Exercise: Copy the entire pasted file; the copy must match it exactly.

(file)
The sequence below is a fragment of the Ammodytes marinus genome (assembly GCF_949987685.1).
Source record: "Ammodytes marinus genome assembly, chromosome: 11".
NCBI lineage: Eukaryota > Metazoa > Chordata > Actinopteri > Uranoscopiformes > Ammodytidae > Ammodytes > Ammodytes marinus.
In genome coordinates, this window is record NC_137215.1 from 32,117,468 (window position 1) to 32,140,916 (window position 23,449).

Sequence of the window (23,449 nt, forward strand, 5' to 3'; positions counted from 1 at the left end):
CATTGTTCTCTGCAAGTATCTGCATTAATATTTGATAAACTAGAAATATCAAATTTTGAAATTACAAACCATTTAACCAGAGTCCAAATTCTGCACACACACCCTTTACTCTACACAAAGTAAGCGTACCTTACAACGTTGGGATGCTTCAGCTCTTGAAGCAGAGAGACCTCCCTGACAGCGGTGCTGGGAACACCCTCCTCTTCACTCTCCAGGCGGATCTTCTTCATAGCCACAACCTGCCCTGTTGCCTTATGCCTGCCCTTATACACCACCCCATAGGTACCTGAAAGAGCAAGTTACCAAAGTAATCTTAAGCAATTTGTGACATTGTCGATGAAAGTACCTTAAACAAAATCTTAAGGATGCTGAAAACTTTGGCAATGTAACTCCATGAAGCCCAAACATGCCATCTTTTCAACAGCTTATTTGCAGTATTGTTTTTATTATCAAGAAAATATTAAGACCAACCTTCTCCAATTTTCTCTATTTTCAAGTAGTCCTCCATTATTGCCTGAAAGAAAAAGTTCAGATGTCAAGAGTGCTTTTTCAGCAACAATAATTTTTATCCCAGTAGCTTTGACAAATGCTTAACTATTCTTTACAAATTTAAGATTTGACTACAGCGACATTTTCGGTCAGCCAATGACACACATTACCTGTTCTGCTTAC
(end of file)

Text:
The sequence below is a fragment of the Ammodytes marinus genome (assembly GCF_949987685.1).
Source record: "Ammodytes marinus genome assembly, chromosome: 11".
NCBI lineage: Eukaryota > Metazoa > Chordata > Actinopteri > Uranoscopiformes > Ammodytidae > Ammodytes > Ammodytes marinus.
In genome coordinates, this window is record NC_137215.1 from 32,117,468 (window position 1) to 32,140,916 (window position 23,449).

Sequence of the window (23,449 nt, forward strand, 5' to 3'; positions counted from 1 at the left end):
CATTGTTCTCTGCAAGTATCTGCATTAATATTTGATAAACTAGAAATATCAAATTTTGAAATTACAAACCATTTAACCAGAGTCCAAATTCTGCACACACACCCTTTACTCTACACAAAGTAAGCGTACCTTACAACGTTGGGATGCTTCAGCTCTTGAAGCAGAGAGACCTCCCTGACAGCGGTGCTGGGAACACCCTCCTCTTCACTCTCCAGGCGGATCTTCTTCATAGCCACAACCTGCCCTGTTGCCTTATGCCTGCCCTTATACACCACCCCATAGGTACCTGAAAGAGCAAGTTACCAAAGTAATCTTAAGCAATTTGTGACATTGTCGATGAAAGTACCTTAAACAAAATCTTAAGGATGCTGAAAACTTTGGCAATGTAACTCCATGAAGCCCAAACATGCCATCTTTTCAACAGCTTATTTGCAGTATTGTTTTTATTATCAAGAAAATATTAAGACCAACCTTCTCCAATTTTCTCTATTTTCAAGTAGTCCTCCATTATTGCCTGAAAGAAAAAGTTCAGATGTCAAGAGTGCTTTTTCAGCAACAATAATTTTTATCCCAGTAGCTTTGACAAATGCTTAACTATTCTTTACAAATTTAAGATTTGACTACAGCGACATTTTCGGTCAGCCAATGACACACATTACCTGTTCTGCTTAC